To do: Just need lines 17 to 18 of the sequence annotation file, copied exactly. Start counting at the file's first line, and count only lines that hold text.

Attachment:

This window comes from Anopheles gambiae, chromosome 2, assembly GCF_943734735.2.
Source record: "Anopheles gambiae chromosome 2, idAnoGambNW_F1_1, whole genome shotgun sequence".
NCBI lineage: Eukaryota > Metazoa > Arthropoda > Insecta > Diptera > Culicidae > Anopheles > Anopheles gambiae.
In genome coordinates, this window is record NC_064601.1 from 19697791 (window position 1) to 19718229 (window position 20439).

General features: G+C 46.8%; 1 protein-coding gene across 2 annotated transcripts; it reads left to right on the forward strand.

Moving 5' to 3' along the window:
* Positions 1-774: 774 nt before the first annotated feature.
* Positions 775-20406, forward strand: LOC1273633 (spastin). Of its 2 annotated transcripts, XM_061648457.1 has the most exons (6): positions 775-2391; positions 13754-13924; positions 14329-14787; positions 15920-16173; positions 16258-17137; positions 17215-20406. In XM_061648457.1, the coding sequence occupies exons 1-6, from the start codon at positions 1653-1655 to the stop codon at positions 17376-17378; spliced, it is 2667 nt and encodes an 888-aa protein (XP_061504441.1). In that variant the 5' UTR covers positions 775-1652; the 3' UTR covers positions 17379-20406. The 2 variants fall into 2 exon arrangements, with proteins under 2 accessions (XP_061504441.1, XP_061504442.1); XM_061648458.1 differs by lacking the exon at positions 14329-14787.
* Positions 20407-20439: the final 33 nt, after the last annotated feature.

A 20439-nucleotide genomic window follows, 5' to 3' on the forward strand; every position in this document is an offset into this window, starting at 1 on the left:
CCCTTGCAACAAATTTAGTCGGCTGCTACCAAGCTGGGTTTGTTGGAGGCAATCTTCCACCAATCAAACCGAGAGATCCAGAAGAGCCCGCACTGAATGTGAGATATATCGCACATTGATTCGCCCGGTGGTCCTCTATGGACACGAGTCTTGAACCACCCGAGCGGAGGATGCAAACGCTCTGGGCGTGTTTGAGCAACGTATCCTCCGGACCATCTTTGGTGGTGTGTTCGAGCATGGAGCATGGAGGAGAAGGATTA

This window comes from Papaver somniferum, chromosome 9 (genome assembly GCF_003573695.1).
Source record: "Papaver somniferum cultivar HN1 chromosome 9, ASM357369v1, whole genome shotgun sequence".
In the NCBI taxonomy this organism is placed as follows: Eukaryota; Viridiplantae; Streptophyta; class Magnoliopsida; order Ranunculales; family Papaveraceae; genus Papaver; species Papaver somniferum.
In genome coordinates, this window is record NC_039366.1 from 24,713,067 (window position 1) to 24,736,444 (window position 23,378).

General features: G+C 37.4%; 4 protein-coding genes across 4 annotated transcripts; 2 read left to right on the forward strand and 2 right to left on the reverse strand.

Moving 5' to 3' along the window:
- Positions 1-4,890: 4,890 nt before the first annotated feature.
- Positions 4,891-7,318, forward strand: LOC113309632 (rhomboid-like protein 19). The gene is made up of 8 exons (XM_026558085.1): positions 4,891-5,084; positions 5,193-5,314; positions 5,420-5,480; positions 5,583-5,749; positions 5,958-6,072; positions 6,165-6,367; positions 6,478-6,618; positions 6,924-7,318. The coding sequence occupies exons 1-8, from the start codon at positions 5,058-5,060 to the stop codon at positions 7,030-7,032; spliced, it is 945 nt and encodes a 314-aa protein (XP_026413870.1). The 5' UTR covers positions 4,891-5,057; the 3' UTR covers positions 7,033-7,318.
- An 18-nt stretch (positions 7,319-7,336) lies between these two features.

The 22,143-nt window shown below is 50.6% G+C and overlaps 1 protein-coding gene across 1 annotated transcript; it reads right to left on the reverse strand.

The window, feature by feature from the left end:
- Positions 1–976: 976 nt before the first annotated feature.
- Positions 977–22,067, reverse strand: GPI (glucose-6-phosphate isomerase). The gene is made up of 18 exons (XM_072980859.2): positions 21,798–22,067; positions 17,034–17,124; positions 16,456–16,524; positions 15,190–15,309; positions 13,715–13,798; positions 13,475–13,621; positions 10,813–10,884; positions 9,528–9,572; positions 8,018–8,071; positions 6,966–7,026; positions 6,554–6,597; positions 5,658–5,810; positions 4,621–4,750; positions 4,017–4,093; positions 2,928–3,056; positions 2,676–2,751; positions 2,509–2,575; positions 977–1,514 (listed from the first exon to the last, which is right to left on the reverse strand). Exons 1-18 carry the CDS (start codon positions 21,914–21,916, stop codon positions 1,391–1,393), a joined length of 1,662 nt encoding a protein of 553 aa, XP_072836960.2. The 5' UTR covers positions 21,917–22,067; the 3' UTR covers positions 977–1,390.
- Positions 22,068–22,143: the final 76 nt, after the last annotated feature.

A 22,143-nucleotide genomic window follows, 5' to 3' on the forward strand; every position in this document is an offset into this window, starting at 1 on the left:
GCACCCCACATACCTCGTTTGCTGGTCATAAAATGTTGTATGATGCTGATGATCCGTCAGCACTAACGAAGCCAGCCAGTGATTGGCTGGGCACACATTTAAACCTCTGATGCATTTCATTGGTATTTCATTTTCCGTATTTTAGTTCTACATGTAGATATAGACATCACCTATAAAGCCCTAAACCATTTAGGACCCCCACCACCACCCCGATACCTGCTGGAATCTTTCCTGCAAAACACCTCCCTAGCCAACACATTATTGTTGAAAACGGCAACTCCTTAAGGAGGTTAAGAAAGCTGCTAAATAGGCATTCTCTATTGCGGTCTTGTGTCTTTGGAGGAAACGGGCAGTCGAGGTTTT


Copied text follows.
Moving 5' to 3' along the window:
- Positions 1-4,890: 4,890 nt before the first annotated feature.